by Angela Allman
“Hi. We have a reservation for afternoon tea for two, please. At 4:45.”
In my American ignorance, I thought afternoon tea simply referred to the hot drink of water and loose leaves, served with milk and sugar, when in fact, it does not. ‘Tea’ in Britain can also be used to refer to a meal, no matter how big or small.
Afternoon tea is a time-honored tradition in Britain, and this is my first proper tea experience. It is believed that the 7th Duchess of Bedford, Anna, started the fashionable trend in the 19th century. At the time, two meals a day were customary, morning and night. The Duchess began ordering tea and snacks to her room to ward off hunger and lift the afternoon ‘sinking feeling’. She then began inviting her friends around, and the trend soon spread like wildfire throughout the country.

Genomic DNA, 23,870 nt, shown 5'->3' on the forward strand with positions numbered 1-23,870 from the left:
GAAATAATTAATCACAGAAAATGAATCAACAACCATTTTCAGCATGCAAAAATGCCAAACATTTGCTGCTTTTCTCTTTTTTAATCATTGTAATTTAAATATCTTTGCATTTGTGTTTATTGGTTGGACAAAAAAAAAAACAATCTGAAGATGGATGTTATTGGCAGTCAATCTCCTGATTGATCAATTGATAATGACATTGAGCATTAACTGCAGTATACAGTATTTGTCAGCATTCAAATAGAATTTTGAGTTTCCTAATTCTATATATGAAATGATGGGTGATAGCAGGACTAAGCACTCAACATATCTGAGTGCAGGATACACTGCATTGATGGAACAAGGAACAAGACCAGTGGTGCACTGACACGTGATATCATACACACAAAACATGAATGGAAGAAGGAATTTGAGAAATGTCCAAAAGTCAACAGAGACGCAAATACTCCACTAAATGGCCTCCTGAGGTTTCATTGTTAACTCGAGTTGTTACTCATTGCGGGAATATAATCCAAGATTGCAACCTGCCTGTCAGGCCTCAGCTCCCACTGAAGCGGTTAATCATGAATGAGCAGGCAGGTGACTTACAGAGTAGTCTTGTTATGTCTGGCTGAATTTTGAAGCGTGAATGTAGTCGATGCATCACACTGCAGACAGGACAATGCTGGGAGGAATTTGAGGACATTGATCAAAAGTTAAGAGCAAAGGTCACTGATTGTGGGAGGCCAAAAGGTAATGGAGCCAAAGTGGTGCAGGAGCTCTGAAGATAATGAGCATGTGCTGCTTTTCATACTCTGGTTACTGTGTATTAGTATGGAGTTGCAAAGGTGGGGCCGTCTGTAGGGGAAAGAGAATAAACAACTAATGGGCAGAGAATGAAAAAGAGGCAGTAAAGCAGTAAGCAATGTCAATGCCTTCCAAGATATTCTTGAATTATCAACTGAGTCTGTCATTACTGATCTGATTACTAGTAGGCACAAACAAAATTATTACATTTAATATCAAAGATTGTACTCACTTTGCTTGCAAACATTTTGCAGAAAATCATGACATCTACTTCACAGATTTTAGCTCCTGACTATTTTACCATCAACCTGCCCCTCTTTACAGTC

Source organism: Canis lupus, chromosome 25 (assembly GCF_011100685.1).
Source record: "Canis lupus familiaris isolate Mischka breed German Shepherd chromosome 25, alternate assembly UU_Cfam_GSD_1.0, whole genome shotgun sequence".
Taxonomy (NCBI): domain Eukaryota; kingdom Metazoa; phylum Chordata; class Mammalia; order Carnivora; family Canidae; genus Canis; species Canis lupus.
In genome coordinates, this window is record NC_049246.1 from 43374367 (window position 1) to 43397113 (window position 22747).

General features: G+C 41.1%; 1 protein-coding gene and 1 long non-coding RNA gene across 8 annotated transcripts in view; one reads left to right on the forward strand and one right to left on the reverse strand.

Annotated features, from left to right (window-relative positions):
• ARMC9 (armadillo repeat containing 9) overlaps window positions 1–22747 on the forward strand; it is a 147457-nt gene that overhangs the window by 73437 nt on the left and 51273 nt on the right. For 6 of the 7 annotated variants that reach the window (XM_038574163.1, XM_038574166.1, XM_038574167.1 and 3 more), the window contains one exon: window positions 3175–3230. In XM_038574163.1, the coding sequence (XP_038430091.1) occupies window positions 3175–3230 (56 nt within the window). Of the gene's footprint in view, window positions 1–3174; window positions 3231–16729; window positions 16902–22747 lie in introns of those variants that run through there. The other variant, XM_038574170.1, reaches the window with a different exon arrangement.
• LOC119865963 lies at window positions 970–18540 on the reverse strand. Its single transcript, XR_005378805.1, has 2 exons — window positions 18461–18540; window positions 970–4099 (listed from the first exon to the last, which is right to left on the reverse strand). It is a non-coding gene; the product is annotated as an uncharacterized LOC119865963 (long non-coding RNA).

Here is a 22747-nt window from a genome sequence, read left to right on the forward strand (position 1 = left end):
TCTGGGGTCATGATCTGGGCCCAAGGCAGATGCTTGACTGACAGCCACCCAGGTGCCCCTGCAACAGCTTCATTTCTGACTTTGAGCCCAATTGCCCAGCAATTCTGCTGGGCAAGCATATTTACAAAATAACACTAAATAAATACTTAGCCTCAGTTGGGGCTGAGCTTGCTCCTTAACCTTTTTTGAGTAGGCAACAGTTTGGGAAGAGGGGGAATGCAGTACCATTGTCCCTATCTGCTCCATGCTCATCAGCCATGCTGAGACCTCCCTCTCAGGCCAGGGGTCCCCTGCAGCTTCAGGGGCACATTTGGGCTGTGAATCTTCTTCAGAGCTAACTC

Today, it’s not a regular practice but an occasional excuse to wear your most fashionable attire, where even the working class can behave like an aristocrat if only for a few hours, speaking in terms of oneself. For example, ‘One should never slurp, but sip one’s tea.’
I am wearing simple white linen trousers, a black tube top, and flip-flops. Stonie is in jeans and flip-flops also. Somewhere caught between our footwear and tattoos, we don’t necessarily blend in at the Danesfield House, an award-winning, posh hotel and spa in the English countryside.
We are a bit early and have a chance to amble round the gardens. Pebble pathways weave like a labyrinth through trimmed hedges in varying shades of green. A fountain sits in the center with a cherub standing on top and the soft sound of trickling water. We watch a bride and groom looking out over the cliff, down to the River Thames. His arm wraps around her slender waist over the buttons elegantly running down the back of her lace dress. Their guests photograph them as they laugh and kiss in the late afternoon sun.